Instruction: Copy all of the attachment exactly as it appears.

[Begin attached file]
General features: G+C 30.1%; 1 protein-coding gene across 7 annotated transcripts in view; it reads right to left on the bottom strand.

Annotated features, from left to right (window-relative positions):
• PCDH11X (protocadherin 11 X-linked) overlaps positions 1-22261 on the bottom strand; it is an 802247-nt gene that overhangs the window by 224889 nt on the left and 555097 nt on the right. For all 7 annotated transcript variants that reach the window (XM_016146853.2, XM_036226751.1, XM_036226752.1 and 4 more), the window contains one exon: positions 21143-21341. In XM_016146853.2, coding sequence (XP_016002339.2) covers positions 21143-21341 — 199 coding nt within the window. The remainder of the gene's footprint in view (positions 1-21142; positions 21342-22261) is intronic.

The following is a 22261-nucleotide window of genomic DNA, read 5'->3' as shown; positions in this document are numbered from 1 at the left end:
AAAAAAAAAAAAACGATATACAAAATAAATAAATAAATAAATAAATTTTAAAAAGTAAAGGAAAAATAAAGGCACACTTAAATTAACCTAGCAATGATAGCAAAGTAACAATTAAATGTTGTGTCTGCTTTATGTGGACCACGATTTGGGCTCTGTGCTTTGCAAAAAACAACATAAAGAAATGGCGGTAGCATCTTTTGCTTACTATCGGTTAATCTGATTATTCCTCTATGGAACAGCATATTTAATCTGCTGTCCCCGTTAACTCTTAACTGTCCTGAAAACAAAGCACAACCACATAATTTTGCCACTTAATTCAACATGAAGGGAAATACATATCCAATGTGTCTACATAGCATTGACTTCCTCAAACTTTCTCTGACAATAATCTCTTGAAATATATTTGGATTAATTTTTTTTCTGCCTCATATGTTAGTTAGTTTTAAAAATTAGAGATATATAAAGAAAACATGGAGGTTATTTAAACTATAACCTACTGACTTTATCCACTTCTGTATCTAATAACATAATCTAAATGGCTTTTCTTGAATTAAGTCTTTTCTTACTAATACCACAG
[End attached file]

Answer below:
General features: G+C 30.1%; 1 protein-coding gene across 7 annotated transcripts in view; it reads right to left on the bottom strand.

Annotated features, from left to right (window-relative positions):
• PCDH11X (protocadherin 11 X-linked) overlaps positions 1-22261 on the bottom strand; it is an 802247-nt gene that overhangs the window by 224889 nt on the left and 555097 nt on the right. For all 7 annotated transcript variants that reach the window (XM_016146853.2, XM_036226751.1, XM_036226752.1 and 4 more), the window contains one exon: positions 21143-21341. In XM_016146853.2, coding sequence (XP_016002339.2) covers positions 21143-21341 — 199 coding nt within the window. The remainder of the gene's footprint in view (positions 1-21142; positions 21342-22261) is intronic.

The following is a 22261-nucleotide window of genomic DNA, read 5'->3' as shown; positions in this document are numbered from 1 at the left end:
AAAAAAAAAAAAACGATATACAAAATAAATAAATAAATAAATAAATTTTAAAAAGTAAAGGAAAAATAAAGGCACACTTAAATTAACCTAGCAATGATAGCAAAGTAACAATTAAATGTTGTGTCTGCTTTATGTGGACCACGATTTGGGCTCTGTGCTTTGCAAAAAACAACATAAAGAAATGGCGGTAGCATCTTTTGCTTACTATCGGTTAATCTGATTATTCCTCTATGGAACAGCATATTTAATCTGCTGTCCCCGTTAACTCTTAACTGTCCTGAAAACAAAGCACAACCACATAATTTTGCCACTTAATTCAACATGAAGGGAAATACATATCCAATGTGTCTACATAGCATTGACTTCCTCAAACTTTCTCTGACAATAATCTCTTGAAATATATTTGGATTAATTTTTTTTCTGCCTCATATGTTAGTTAGTTTTAAAAATTAGAGATATATAAAGAAAACATGGAGGTTATTTAAACTATAACCTACTGACTTTATCCACTTCTGTATCTAATAACATAATCTAAATGGCTTTTCTTGAATTAAGTCTTTTCTTACTAATACCACAG